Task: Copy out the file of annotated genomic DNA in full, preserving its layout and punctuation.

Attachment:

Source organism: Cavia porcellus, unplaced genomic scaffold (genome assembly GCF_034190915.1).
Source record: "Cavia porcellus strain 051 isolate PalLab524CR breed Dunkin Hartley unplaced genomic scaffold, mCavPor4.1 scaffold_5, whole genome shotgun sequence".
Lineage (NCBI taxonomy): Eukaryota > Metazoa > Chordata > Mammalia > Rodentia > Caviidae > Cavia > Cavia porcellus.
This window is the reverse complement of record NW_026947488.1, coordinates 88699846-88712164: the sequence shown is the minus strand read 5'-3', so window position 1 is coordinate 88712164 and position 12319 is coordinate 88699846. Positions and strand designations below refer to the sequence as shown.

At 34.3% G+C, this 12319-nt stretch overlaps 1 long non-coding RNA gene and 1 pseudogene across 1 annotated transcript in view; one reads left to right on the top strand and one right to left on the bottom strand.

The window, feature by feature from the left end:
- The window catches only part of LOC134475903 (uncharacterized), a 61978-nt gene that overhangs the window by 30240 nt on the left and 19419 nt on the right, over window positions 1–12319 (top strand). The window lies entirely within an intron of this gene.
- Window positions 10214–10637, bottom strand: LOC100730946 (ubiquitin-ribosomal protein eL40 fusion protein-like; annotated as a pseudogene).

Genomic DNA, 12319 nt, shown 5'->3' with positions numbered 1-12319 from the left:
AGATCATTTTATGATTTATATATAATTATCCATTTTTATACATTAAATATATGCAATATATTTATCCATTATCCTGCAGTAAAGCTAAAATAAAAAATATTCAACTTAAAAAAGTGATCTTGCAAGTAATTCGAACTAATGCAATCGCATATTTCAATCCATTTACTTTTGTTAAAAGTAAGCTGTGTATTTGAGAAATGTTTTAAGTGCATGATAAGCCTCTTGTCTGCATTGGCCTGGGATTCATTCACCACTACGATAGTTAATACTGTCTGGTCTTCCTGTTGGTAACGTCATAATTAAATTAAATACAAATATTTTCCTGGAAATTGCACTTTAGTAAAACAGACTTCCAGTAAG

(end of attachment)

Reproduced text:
Source organism: Cavia porcellus, unplaced genomic scaffold (genome assembly GCF_034190915.1).
Source record: "Cavia porcellus strain 051 isolate PalLab524CR breed Dunkin Hartley unplaced genomic scaffold, mCavPor4.1 scaffold_5, whole genome shotgun sequence".
Lineage (NCBI taxonomy): Eukaryota > Metazoa > Chordata > Mammalia > Rodentia > Caviidae > Cavia > Cavia porcellus.
This window is the reverse complement of record NW_026947488.1, coordinates 88699846-88712164: the sequence shown is the minus strand read 5'-3', so window position 1 is coordinate 88712164 and position 12319 is coordinate 88699846. Positions and strand designations below refer to the sequence as shown.

At 34.3% G+C, this 12319-nt stretch overlaps 1 long non-coding RNA gene and 1 pseudogene across 1 annotated transcript in view; one reads left to right on the top strand and one right to left on the bottom strand.

The window, feature by feature from the left end:
- The window catches only part of LOC134475903 (uncharacterized), a 61978-nt gene that overhangs the window by 30240 nt on the left and 19419 nt on the right, over window positions 1–12319 (top strand). The window lies entirely within an intron of this gene.
- Window positions 10214–10637, bottom strand: LOC100730946 (ubiquitin-ribosomal protein eL40 fusion protein-like; annotated as a pseudogene).

Genomic DNA, 12319 nt, shown 5'->3' with positions numbered 1-12319 from the left:
AGATCATTTTATGATTTATATATAATTATCCATTTTTATACATTAAATATATGCAATATATTTATCCATTATCCTGCAGTAAAGCTAAAATAAAAAATATTCAACTTAAAAAAGTGATCTTGCAAGTAATTCGAACTAATGCAATCGCATATTTCAATCCATTTACTTTTGTTAAAAGTAAGCTGTGTATTTGAGAAATGTTTTAAGTGCATGATAAGCCTCTTGTCTGCATTGGCCTGGGATTCATTCACCACTACGATAGTTAATACTGTCTGGTCTTCCTGTTGGTAACGTCATAATTAAATTAAATACAAATATTTTCCTGGAAATTGCACTTTAGTAAAACAGACTTCCAGTAAG